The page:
This is the latest in a series of posts based on the letters of the New York socialite, Julia Gardiner Gayley (1864-1937), to her eldest daughter, Mary Gayley Senni (1884-1971), a countess who lived on the outskirts of Rome. In 2010, the author purchased a trove of the letters in a Roman flea market. This mother-daughter correspondence spanned the years 1902-1936 and provides an intimate and unfiltered view of life in New York during the early twentieth century. You can find the earlier posts on our homepage.
Despite their shared interests and the increasing frequency of their time together, neither Julie’s friends nor her family suspected that Julie and Gano were involved in anything more than a friendly relationship. When, in the early summer of 1920, Julie hinted to her daughters that she was considering Gano’s proposal of marriage, after the initial shock, all three tried to dissuade her — although not because they disliked him. They viewed Gano as part of their social set, not hers. But scarcely two months after Julie’s youngest daughter’s wedding, Julie and Gano were quietly married at Grace Church, on Broadway and 10th Street.
The announcement in the New-York Tribune surely generated more than a few arched eyebrows among members of her social circle. “Society will be surprised to learn,” it began, “that Mrs. Julia Gardiner Gayley, daughter of the late Curtis Crane Gardiner, of the Gardiner’s Island family, is to be married, to Gano Dunn, of this city, this afternoon in Grace Church. No formal announcement had been made of the engagement and none but members of the families knew of the approaching marriage...”
The notice said everything in what was left unsaid. A self-made man, Gano brought neither Julie’s impressive pedigree nor the financial wherewithal of her previous husband, James Gayley, first vice president of the U. S. Steel Corporation, to the marriage.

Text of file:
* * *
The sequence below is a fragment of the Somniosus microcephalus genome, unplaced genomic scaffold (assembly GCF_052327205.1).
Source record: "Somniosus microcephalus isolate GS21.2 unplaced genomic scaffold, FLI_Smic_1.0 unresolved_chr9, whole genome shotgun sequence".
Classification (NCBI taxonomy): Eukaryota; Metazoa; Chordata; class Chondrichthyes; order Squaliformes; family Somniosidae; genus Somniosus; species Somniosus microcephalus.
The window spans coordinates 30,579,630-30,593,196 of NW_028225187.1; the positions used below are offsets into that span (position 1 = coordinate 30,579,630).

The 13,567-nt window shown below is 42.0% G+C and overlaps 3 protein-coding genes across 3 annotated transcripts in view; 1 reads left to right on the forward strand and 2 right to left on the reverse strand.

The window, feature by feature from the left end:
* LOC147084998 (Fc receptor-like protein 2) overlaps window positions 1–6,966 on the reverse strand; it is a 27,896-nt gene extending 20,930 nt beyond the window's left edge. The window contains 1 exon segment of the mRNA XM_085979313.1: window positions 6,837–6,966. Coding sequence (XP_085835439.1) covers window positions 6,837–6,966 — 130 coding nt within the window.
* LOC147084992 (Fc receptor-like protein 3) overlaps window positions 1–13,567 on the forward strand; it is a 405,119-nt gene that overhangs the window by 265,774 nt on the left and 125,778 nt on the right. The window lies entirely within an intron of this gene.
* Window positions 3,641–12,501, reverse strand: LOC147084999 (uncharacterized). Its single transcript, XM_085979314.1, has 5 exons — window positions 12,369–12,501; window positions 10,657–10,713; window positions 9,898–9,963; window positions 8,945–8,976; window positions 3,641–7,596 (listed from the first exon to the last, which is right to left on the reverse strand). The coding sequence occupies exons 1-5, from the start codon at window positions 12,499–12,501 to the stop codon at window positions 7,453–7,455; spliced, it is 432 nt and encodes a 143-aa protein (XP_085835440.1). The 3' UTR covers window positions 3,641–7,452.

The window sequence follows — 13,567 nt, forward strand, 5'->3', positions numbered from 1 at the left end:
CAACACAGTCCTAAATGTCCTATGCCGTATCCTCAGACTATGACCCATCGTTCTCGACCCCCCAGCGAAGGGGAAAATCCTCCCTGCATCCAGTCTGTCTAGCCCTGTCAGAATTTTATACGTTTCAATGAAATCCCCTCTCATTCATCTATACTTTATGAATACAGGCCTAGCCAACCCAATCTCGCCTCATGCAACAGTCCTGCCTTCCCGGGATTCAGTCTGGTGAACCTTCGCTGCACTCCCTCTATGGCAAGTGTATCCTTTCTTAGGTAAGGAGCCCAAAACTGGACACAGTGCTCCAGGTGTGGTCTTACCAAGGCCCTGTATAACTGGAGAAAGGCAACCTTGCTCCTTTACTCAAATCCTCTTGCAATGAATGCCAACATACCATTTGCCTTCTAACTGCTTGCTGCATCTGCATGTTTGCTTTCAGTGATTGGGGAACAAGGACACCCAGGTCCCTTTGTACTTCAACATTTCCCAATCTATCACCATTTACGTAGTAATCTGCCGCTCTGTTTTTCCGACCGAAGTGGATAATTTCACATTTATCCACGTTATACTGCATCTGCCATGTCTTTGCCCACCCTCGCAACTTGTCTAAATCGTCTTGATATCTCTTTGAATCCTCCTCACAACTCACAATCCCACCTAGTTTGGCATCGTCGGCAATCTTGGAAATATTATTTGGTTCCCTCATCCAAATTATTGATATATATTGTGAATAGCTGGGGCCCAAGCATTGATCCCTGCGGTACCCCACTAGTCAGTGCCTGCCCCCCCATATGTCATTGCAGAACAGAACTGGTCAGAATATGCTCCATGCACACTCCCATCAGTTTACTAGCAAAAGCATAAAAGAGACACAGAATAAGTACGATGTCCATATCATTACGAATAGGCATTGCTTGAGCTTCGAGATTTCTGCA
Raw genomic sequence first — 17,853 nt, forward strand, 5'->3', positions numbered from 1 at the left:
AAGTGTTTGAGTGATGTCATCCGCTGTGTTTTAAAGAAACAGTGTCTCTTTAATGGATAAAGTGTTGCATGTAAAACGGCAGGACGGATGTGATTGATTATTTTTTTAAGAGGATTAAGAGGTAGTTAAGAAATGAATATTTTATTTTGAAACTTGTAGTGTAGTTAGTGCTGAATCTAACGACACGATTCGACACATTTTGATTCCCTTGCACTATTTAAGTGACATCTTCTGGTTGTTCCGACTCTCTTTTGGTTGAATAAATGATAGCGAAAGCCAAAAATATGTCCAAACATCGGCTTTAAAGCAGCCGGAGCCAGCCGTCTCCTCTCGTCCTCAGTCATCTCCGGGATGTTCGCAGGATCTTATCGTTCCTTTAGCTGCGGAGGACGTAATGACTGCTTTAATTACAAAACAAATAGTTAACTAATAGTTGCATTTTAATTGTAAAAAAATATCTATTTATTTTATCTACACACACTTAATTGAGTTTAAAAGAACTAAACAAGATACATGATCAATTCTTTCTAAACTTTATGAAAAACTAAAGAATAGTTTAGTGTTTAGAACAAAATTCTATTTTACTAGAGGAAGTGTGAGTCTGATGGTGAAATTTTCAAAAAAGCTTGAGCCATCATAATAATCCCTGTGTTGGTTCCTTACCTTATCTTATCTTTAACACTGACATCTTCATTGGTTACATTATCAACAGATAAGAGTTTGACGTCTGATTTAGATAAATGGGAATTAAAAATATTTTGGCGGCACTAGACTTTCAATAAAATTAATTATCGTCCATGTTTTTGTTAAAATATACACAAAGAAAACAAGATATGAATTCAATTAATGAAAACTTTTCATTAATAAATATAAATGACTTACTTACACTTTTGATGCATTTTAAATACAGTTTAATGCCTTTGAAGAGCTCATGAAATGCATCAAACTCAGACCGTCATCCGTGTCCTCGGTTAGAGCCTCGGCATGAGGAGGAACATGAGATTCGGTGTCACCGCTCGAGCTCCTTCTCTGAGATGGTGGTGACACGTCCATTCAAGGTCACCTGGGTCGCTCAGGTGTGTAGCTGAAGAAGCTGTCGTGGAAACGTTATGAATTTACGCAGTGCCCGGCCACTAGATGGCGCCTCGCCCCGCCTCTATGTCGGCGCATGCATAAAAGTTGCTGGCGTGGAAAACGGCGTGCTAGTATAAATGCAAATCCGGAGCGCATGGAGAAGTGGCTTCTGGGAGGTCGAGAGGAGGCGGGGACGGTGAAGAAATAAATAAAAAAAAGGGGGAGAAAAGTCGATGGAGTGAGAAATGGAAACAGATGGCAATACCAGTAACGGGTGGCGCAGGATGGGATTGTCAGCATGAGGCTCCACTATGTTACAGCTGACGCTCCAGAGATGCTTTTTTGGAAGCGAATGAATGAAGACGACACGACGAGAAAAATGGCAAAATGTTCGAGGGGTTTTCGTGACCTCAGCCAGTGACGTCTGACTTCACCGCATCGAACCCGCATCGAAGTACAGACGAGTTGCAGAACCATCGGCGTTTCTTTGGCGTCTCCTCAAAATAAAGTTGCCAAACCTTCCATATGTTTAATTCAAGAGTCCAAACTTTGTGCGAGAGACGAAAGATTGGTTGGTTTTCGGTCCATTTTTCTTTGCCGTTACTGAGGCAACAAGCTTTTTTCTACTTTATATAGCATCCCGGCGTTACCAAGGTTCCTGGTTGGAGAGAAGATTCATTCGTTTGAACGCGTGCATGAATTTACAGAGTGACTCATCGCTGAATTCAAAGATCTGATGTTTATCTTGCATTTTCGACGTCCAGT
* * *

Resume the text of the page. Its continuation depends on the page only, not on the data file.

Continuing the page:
But Gano was far more than just a man “of this city.” Towards the end, the announcement perfunctorily listed a few of Gano’s accomplishments (graduate of Columbia, electrical engineer, and author of “various papers on electrical and engineering subjects”). But it hardly did him justice. A brilliant scientist, Gano’s professional achievements were considerable. He earned one of the first advanced degrees in electrical engineering awarded in America, had several patents to his name, was president of the prestigious J.G. White Engineering Company since 1913, and, as a physicist, was elected to membership in the elite National Academy of Sciences. Moreover, if not fabulously wealthy, Gano certainly earned a decent income, was a well-respected leader in the scientific community, and showed unwavering devotion to Julie. He also offered Julie both the intellectual stimulation she craved and a new position in society as a comfortably married woman.
Since 1909, when she sold her opulent uptown mansion on East 69th Street after her separation from James Gayley, Julie lived in a spacious apartment at 20 Washington Square North. In anticipation of her new life with Gano, Julie lavishly redecorated her home. Most notably, she expanded the library to make room for Gano’s scientific books and his collection of microscopes, and she refurbished the drawing room, where she spent hours each day playing her beloved Steinway.
Julie’s efforts were well timed. On April 3, 1921, forty-two-year-old Albert Einstein, already a metonymy for genius, disembarked at New York Harbor for his much-anticipated first visit to America. His arrival caused a sensation. Thousands of New Yorkers lined the streets to catch a glimpse of the man who articulated the theory of relativity — a concept most people realized was important, even if they had no idea why.
The opening paragraph of the cover story in the New York Times engagingly captured the Einstein frenzy sweeping America.